Antenna (radio)

antennaantennasradio antenna
A radar system consists of a transmitter producing electromagnetic waves in the radio or microwaves domain, a transmitting antenna, a receiving antenna (often the same antenna is used for transmitting and receiving) and a receiver and processor to determine properties of the object(s).
These can be used to give the antenna a different behavior on receiving than it has on transmitting, which can be useful in applications like radar.

MIT Radiation Laboratory

Radiation LaboratoryMIT Radiation LabRad Lab
Alfred Lee Loomis organized the secret MIT Radiation Laboratory at Massachusetts Institute of Technology, Cambridge, Massachusetts which developed microwave radar technology in the years 1941–45.
The Radiation Laboratory, commonly called the Rad Lab, was a microwave and radar research laboratory located at the Massachusetts Institute of Technology (MIT) in Cambridge, Massachusetts (US).

Anti-aircraft warfare

anti-aircraftanti-aircraft gunair defense
The modern uses of radar are highly diverse, including air and terrestrial traffic control, radar astronomy, air-defense systems, antimissile systems, marine radars to locate landmarks and other ships, aircraft anticollision systems, ocean surveillance systems, outer space surveillance and rendezvous systems, meteorological precipitation monitoring, altimetry and flight control systems, guided missile target locating systems, ground-penetrating radar for geological observations, and range-controlled radar for public health surveillance.
The first attempt to produce such a system used a 50 mm gun, but this proved inaccurate and a new 55 mm gun replaced it. The system used a centralised control system including both search and targeting radar, which calculated the aim point for the guns after considering windage and ballistics, and then sent electrical commands to the guns, which used hydraulics to point themselves at high speeds.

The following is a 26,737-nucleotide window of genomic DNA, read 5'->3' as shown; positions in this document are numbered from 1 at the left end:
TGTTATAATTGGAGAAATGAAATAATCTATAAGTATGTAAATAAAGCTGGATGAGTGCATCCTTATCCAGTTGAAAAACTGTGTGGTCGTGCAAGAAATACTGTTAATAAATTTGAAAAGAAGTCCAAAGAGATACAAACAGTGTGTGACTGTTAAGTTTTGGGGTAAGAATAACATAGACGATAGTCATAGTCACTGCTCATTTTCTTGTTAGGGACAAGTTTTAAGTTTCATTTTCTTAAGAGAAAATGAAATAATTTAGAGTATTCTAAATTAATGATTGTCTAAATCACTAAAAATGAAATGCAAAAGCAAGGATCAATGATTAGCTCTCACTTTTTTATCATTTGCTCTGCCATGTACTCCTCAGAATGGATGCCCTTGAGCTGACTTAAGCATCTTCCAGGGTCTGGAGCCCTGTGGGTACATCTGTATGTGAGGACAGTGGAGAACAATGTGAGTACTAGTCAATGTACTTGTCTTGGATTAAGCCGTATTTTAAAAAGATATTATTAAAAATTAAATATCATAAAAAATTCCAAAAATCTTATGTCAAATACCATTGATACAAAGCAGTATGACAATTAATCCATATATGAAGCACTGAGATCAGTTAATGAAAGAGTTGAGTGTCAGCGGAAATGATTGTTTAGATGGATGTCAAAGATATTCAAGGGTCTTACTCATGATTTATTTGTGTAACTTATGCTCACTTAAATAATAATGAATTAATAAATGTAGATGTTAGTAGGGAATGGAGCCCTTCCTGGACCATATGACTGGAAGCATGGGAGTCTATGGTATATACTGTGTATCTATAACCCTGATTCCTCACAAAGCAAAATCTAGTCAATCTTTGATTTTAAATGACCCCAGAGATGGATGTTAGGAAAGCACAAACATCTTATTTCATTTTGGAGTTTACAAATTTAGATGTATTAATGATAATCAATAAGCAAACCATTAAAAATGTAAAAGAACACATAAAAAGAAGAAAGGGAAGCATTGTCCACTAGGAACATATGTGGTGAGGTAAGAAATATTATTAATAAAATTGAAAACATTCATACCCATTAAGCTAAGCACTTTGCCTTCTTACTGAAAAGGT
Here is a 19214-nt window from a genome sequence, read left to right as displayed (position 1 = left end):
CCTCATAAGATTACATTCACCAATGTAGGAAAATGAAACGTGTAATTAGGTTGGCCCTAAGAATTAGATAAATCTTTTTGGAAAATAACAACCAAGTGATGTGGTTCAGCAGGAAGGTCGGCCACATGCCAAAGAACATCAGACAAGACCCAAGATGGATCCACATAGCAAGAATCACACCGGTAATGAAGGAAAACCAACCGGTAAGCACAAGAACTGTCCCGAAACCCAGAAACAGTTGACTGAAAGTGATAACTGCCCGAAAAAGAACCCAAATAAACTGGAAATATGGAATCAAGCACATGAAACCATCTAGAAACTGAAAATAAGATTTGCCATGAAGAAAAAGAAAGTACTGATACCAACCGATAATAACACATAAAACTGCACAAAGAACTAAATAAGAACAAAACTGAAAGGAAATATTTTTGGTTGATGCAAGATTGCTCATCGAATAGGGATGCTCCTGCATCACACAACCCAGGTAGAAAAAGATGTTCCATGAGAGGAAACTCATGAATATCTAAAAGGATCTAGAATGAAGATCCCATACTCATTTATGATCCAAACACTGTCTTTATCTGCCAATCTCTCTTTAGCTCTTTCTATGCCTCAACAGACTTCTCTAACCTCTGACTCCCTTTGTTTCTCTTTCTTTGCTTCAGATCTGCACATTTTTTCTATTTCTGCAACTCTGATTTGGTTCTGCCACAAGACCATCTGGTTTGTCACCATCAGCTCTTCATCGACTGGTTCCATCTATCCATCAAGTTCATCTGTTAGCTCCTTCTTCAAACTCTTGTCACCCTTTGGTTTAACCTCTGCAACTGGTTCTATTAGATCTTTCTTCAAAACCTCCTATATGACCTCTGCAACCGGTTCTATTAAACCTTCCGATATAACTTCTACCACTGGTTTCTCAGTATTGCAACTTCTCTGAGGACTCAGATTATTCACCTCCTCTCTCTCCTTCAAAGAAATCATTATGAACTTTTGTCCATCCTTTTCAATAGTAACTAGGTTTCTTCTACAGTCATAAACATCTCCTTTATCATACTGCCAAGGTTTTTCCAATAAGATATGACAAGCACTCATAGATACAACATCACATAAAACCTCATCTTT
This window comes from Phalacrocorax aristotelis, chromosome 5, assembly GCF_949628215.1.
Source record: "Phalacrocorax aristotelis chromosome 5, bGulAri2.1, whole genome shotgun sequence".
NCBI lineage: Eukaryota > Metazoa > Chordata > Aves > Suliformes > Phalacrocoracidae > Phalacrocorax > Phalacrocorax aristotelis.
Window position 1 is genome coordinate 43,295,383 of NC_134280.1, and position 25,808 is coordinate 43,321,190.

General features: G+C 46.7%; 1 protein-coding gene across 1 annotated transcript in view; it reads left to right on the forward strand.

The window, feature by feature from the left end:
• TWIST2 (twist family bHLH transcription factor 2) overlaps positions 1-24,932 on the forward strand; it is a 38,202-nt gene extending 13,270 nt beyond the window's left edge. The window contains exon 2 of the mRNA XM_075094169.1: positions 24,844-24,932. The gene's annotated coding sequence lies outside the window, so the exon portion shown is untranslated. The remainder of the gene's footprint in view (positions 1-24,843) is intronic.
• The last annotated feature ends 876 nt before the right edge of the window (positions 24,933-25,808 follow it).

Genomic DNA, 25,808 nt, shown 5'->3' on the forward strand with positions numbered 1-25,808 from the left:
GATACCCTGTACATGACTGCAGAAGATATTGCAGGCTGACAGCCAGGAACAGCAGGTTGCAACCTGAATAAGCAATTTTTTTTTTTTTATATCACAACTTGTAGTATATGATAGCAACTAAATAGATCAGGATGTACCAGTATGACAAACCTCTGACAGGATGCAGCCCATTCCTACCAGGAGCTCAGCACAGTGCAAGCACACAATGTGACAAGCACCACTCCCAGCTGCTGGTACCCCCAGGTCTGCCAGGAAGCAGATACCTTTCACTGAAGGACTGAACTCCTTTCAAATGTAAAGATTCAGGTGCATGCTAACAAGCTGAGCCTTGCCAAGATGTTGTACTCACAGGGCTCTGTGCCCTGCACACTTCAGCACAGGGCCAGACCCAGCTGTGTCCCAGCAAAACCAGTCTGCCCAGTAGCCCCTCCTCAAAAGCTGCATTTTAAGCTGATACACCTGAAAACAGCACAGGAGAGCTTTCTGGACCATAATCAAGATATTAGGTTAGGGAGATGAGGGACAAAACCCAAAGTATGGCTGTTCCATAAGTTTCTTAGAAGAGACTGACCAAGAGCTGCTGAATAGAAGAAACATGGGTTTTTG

Monopulse radar

monopulsemonopulse technique
Later, in 1943, Page greatly improved radar with the monopulse technique that was used for many years in most radar applications.
Monopulse radar is a radar system that uses additional encoding of the radio signal to provide accurate directional information.

Radio spectrum

bandradio bandspectrum
A radar system consists of a transmitter producing electromagnetic waves in the radio or microwaves domain, a transmitting antenna, a receiving antenna (often the same antenna is used for transmitting and receiving) and a receiver and processor to determine properties of the object(s).
This convention began around World War 2 with military designations for frequencies used in radar, which was the first application of microwaves.

Dowding system

Air Defence systemcommand and control system
Also vital was the "Dowding system" of reporting and coordination to make best use of the radar information during tests of early deployment of radar in 1936 and 1937.
It used a widespread dedicated land-line telephone network to rapidly collect information from Chain Home (CH) radar stations and the Royal Observer Corps (ROC) in order to build a single image of the entire UK airspace and then direct defensive interceptor aircraft and anti-aircraft artillery against enemy targets.